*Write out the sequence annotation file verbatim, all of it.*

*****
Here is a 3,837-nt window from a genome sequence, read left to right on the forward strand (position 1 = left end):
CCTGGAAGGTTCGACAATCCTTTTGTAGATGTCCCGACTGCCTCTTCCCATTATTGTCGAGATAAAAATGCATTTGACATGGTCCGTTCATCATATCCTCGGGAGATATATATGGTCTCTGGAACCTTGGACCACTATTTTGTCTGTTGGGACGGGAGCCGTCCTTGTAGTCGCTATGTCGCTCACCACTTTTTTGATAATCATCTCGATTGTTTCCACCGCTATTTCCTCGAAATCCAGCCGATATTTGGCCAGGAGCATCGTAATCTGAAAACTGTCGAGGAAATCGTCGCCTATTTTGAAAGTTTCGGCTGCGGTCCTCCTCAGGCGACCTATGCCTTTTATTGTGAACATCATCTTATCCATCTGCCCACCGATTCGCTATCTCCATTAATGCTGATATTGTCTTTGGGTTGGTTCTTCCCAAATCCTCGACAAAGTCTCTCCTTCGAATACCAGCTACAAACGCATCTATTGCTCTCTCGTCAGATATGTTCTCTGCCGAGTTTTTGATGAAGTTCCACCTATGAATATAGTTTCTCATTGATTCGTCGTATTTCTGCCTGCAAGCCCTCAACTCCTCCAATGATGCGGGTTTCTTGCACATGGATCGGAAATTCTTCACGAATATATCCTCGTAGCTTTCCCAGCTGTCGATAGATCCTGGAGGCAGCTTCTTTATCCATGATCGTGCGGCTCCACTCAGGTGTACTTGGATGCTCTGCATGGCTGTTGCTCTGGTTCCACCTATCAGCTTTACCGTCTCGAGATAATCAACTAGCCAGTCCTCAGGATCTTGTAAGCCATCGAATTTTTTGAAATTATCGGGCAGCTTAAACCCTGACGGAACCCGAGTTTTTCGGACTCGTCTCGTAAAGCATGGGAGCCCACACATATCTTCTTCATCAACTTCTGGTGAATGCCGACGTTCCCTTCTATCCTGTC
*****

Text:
Here is a 3,837-nt window from a genome sequence, read left to right on the forward strand (position 1 = left end):
CCTGGAAGGTTCGACAATCCTTTTGTAGATGTCCCGACTGCCTCTTCCCATTATTGTCGAGATAAAAATGCATTTGACATGGTCCGTTCATCATATCCTCGGGAGATATATATGGTCTCTGGAACCTTGGACCACTATTTTGTCTGTTGGGACGGGAGCCGTCCTTGTAGTCGCTATGTCGCTCACCACTTTTTTGATAATCATCTCGATTGTTTCCACCGCTATTTCCTCGAAATCCAGCCGATATTTGGCCAGGAGCATCGTAATCTGAAAACTGTCGAGGAAATCGTCGCCTATTTTGAAAGTTTCGGCTGCGGTCCTCCTCAGGCGACCTATGCCTTTTATTGTGAACATCATCTTATCCATCTGCCCACCGATTCGCTATCTCCATTAATGCTGATATTGTCTTTGGGTTGGTTCTTCCCAAATCCTCGACAAAGTCTCTCCTTCGAATACCAGCTACAAACGCATCTATTGCTCTCTCGTCAGATATGTTCTCTGCCGAGTTTTTGATGAAGTTCCACCTATGAATATAGTTTCTCATTGATTCGTCGTATTTCTGCCTGCAAGCCCTCAACTCCTCCAATGATGCGGGTTTCTTGCACATGGATCGGAAATTCTTCACGAATATATCCTCGTAGCTTTCCCAGCTGTCGATAGATCCTGGAGGCAGCTTCTTTATCCATGATCGTGCGGCTCCACTCAGGTGTACTTGGATGCTCTGCATGGCTGTTGCTCTGGTTCCACCTATCAGCTTTACCGTCTCGAGATAATCAACTAGCCAGTCCTCAGGATCTTGTAAGCCATCGAATTTTTTGAAATTATCGGGCAGCTTAAACCCTGACGGAACCCGAGTTTTTCGGACTCGTCTCGTAAAGCATGGGAGCCCACACATATCTTCTTCATCAACTTCTGGTGAATGCCGACGTTCCCTTCTATCCTGTC